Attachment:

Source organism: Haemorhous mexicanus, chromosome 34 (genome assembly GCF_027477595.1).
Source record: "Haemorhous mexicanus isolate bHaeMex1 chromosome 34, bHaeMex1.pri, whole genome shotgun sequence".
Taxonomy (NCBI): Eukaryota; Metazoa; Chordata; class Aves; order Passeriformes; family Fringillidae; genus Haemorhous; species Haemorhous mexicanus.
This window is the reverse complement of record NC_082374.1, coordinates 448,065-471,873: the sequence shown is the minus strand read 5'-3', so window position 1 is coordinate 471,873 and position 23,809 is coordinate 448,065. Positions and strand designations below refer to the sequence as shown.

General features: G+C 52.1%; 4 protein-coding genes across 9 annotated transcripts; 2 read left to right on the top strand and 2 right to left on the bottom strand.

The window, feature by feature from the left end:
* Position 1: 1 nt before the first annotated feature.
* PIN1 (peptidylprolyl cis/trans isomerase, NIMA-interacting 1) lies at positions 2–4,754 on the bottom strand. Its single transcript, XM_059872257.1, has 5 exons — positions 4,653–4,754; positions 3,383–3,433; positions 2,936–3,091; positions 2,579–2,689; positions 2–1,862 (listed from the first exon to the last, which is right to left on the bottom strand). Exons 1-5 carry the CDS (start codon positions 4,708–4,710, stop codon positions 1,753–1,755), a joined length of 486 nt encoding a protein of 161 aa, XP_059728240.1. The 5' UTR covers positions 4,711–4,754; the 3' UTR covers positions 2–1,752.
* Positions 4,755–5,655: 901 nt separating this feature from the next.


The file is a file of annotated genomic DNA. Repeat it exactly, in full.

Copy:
Source organism: Haemorhous mexicanus, chromosome 34 (genome assembly GCF_027477595.1).
Source record: "Haemorhous mexicanus isolate bHaeMex1 chromosome 34, bHaeMex1.pri, whole genome shotgun sequence".
Taxonomy (NCBI): Eukaryota; Metazoa; Chordata; class Aves; order Passeriformes; family Fringillidae; genus Haemorhous; species Haemorhous mexicanus.
This window is the reverse complement of record NC_082374.1, coordinates 448,065-471,873: the sequence shown is the minus strand read 5'-3', so window position 1 is coordinate 471,873 and position 23,809 is coordinate 448,065. Positions and strand designations below refer to the sequence as shown.

General features: G+C 52.1%; 4 protein-coding genes across 9 annotated transcripts; 2 read left to right on the top strand and 2 right to left on the bottom strand.

The window, feature by feature from the left end:
* Position 1: 1 nt before the first annotated feature.
* PIN1 (peptidylprolyl cis/trans isomerase, NIMA-interacting 1) lies at positions 2–4,754 on the bottom strand. Its single transcript, XM_059872257.1, has 5 exons — positions 4,653–4,754; positions 3,383–3,433; positions 2,936–3,091; positions 2,579–2,689; positions 2–1,862 (listed from the first exon to the last, which is right to left on the bottom strand). Exons 1-5 carry the CDS (start codon positions 4,708–4,710, stop codon positions 1,753–1,755), a joined length of 486 nt encoding a protein of 161 aa, XP_059728240.1. The 5' UTR covers positions 4,711–4,754; the 3' UTR covers positions 2–1,752.
* Positions 4,755–5,655: 901 nt separating this feature from the next.